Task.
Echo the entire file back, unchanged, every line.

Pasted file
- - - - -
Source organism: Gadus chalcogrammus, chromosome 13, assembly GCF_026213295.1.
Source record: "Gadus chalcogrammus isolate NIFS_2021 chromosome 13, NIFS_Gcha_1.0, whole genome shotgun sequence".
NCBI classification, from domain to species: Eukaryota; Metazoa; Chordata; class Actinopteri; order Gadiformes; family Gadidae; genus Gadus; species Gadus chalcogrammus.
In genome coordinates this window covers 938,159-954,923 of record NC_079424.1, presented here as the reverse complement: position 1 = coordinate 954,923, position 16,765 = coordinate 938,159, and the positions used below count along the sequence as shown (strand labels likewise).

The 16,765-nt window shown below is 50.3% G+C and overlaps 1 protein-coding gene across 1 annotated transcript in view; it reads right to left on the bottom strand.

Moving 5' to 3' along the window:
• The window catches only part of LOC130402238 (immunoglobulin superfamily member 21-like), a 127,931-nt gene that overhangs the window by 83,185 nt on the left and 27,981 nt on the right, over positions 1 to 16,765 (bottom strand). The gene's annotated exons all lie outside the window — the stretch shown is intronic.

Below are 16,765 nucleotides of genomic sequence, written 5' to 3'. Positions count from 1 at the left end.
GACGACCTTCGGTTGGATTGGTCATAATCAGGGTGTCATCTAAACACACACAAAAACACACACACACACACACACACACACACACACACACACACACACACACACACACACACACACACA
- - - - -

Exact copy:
Source organism: Gadus chalcogrammus, chromosome 13, assembly GCF_026213295.1.
Source record: "Gadus chalcogrammus isolate NIFS_2021 chromosome 13, NIFS_Gcha_1.0, whole genome shotgun sequence".
NCBI classification, from domain to species: Eukaryota; Metazoa; Chordata; class Actinopteri; order Gadiformes; family Gadidae; genus Gadus; species Gadus chalcogrammus.
In genome coordinates this window covers 938,159-954,923 of record NC_079424.1, presented here as the reverse complement: position 1 = coordinate 954,923, position 16,765 = coordinate 938,159, and the positions used below count along the sequence as shown (strand labels likewise).

The 16,765-nt window shown below is 50.3% G+C and overlaps 1 protein-coding gene across 1 annotated transcript in view; it reads right to left on the bottom strand.

Moving 5' to 3' along the window:
• The window catches only part of LOC130402238 (immunoglobulin superfamily member 21-like), a 127,931-nt gene that overhangs the window by 83,185 nt on the left and 27,981 nt on the right, over positions 1 to 16,765 (bottom strand). The gene's annotated exons all lie outside the window — the stretch shown is intronic.

Below are 16,765 nucleotides of genomic sequence, written 5' to 3'. Positions count from 1 at the left end.
GACGACCTTCGGTTGGATTGGTCATAATCAGGGTGTCATCTAAACACACACAAAAACACACACACACACACACACACACACACACACACACACACACACACACACACACACACACACACA